A Learning Community

Contemporary theories of learning and teaching have involved the notion of a learning community (e.g., Rogoff, Matusov, & White, 1996). The excursion was a collaborative, authentic, shared experiential learning opportunity for the kindergarten community. One teacher, Nicola, described the excursion thus:

It’s an extension of our curriculum. It’s a way of reinforcing learning. It’s also a way of involving parents in their child’s learning….

One parent commented that the excursion was an opportunity to be seen as a learning community:

Lucy: It is a real community view isn’t it? Like when we’re all out there together, we’re Oaktree Kindergarten, apart from what they [children] see and learn in the actual place.

Wenger’s (1998) concept of a community of practice sites learning within contexts of social experience. Active participation in meaning-making through participation in the experiences and practices of knowledge communities results in a sense of personal and community identity. The excursion was an example of a meaning-making social experience for members of the kindergarten community. Nicola and Lucy’s comments reflect Wenger’s (1998) idea that an outcome of a community of practice is a sense of identity.

A Community of Inquiry

A significant finding of the wider study was that adults need subject knowledge and appropriate pedagogical strategies that enable children to restructure their existing knowledge to take account of new experiences and information. In relation to the excursion, Catherine commented, “It’s been a learning thing for me too.” Specialized knowledge, such as that related to this excursion, was seen as able to be researched by adults before being taught. Books, the Internet, television, signs at Kelly Tarlton’s, and the knowledge of other adults were identified as resources to assist learning. Teachers and parents frequently extended their own knowledge by researching material based on children’s interests. Anning and Edwards (1999) point out that teachers who are confident in subject knowledge are more likely to recognize and maximize potential learning in children’s experiences. Further, to be effective, it is suggested that teachers need both an understanding of how to work with young children’s knowledge and interests and confidence with their own subject content knowledge (Cullen, 1999).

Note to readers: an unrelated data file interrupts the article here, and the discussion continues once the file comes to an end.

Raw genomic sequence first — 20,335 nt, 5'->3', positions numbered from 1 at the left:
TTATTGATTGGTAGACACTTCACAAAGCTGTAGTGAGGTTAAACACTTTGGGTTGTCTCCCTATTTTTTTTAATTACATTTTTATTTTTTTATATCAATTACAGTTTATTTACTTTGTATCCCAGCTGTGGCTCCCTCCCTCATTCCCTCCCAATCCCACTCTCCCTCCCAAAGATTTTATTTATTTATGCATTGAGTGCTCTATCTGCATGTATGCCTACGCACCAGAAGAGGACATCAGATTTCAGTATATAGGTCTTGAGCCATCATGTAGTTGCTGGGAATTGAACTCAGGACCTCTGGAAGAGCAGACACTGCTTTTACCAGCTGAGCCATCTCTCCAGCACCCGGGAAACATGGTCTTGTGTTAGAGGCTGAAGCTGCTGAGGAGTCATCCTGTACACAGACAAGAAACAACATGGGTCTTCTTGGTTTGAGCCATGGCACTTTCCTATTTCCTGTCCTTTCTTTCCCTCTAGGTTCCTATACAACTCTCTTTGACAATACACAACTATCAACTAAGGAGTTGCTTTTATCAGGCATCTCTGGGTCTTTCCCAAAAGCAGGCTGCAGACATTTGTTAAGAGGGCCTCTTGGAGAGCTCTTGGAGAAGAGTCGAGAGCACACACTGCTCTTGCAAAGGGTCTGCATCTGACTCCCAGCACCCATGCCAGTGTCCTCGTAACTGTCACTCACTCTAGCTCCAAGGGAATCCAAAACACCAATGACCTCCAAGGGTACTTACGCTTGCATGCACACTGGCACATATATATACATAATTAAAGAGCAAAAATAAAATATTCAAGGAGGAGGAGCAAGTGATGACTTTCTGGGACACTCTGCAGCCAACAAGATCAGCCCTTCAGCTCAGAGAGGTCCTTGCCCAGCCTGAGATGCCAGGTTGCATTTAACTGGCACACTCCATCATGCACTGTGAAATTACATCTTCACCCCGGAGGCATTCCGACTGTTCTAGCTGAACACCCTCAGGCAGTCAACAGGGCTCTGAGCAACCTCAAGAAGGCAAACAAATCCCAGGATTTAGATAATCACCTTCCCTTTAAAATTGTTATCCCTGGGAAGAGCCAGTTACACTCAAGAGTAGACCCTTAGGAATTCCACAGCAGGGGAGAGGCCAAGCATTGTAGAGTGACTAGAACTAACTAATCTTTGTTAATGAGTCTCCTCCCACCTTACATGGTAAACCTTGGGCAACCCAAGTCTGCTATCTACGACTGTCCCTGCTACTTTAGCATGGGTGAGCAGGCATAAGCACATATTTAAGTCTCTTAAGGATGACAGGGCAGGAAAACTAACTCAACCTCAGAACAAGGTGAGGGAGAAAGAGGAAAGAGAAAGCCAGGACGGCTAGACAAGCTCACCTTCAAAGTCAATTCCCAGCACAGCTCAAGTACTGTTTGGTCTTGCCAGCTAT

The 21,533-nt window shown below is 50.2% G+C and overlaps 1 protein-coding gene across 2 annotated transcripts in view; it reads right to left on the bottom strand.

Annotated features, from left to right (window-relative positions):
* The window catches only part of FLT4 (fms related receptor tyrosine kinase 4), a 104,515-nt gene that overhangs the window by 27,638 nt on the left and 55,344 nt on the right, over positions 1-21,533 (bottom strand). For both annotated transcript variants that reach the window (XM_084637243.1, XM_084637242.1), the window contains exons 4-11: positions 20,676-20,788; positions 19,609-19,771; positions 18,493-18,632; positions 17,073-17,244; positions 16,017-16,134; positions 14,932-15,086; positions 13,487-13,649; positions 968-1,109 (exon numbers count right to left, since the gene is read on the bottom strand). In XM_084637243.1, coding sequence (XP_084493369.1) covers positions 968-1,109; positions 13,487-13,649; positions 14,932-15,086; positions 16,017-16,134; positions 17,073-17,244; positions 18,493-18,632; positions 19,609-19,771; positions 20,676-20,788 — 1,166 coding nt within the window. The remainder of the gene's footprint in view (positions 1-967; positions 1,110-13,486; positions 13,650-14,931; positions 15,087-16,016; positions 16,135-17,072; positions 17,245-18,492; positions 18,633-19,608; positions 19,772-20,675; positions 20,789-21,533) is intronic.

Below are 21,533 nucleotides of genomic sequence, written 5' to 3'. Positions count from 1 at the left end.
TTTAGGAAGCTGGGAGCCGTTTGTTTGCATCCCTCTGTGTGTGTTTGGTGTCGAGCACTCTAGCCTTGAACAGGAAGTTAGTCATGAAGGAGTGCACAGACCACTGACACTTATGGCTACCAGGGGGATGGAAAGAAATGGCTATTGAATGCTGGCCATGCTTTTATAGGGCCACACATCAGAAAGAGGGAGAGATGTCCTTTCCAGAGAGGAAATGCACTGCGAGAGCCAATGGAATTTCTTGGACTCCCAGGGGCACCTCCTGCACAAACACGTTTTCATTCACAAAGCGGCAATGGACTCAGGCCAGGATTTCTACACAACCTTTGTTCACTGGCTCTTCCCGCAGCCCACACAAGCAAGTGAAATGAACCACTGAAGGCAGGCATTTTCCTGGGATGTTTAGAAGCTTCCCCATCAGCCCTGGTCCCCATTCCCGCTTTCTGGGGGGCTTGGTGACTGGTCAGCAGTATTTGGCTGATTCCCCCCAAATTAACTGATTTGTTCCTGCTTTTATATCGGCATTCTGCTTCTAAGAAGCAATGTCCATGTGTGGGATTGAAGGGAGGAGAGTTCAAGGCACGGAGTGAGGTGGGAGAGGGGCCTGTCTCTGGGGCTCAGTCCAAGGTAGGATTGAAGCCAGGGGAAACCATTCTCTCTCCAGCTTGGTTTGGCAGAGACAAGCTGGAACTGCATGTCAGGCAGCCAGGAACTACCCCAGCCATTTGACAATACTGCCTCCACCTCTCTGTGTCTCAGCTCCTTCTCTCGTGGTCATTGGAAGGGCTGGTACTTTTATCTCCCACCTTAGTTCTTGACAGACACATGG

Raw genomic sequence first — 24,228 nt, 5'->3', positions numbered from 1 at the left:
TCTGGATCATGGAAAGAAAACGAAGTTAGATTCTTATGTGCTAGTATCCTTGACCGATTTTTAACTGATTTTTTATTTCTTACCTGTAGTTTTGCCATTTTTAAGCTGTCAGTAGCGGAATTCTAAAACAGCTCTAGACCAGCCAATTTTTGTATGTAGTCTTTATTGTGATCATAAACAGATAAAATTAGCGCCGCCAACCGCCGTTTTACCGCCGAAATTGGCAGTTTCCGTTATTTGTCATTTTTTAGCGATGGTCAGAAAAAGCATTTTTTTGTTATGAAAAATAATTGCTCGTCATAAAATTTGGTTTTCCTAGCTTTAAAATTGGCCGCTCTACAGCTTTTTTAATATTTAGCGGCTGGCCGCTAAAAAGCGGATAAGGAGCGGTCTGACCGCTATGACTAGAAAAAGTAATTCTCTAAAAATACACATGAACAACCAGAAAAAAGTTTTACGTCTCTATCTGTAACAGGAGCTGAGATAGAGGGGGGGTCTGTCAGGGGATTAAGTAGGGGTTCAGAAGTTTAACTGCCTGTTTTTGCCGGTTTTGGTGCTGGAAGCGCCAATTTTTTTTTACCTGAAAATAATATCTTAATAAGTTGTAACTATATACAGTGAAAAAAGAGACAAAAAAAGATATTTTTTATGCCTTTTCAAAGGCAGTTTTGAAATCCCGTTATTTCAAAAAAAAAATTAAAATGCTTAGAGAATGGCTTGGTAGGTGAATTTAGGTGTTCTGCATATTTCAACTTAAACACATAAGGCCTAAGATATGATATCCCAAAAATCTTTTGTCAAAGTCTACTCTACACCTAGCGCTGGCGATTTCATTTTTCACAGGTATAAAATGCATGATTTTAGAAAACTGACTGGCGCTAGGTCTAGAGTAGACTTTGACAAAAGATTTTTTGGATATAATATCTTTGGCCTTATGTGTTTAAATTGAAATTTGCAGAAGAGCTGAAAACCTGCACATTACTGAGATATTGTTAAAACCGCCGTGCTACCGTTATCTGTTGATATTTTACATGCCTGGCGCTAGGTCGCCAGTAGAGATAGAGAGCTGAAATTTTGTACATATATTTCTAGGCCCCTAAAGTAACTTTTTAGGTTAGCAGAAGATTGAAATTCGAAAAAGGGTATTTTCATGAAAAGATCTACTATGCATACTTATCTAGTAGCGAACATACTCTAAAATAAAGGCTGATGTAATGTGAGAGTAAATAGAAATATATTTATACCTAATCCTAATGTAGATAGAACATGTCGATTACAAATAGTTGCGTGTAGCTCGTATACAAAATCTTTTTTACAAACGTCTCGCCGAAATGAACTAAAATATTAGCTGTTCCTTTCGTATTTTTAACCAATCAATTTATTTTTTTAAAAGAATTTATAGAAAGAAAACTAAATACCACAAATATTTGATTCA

Dewey (1938) placed inquiry at the core of meaningful curriculum. The community of inquiry concept (Wells, 2001) arose from researchers observing the importance of children’s real questions and ways in which these questions were responded to through dialogue to determine meaningful learning. This notion supports the importance of pedagogical relationships in order to create and sustain a community of inquiry. Supporting children’s inquiry and understanding of the excursion experience required teachers and parents to draw on and access subject knowledge. Preparation included adults taking responsibility for their knowledge. As Cara noted, "At least to know what the fish are called."

Teachers’ beliefs supported this view of preparation for the excursion. Catherine explained:

You can’t go somewhere and not have any idea about where you’re going and … what’s going to be there.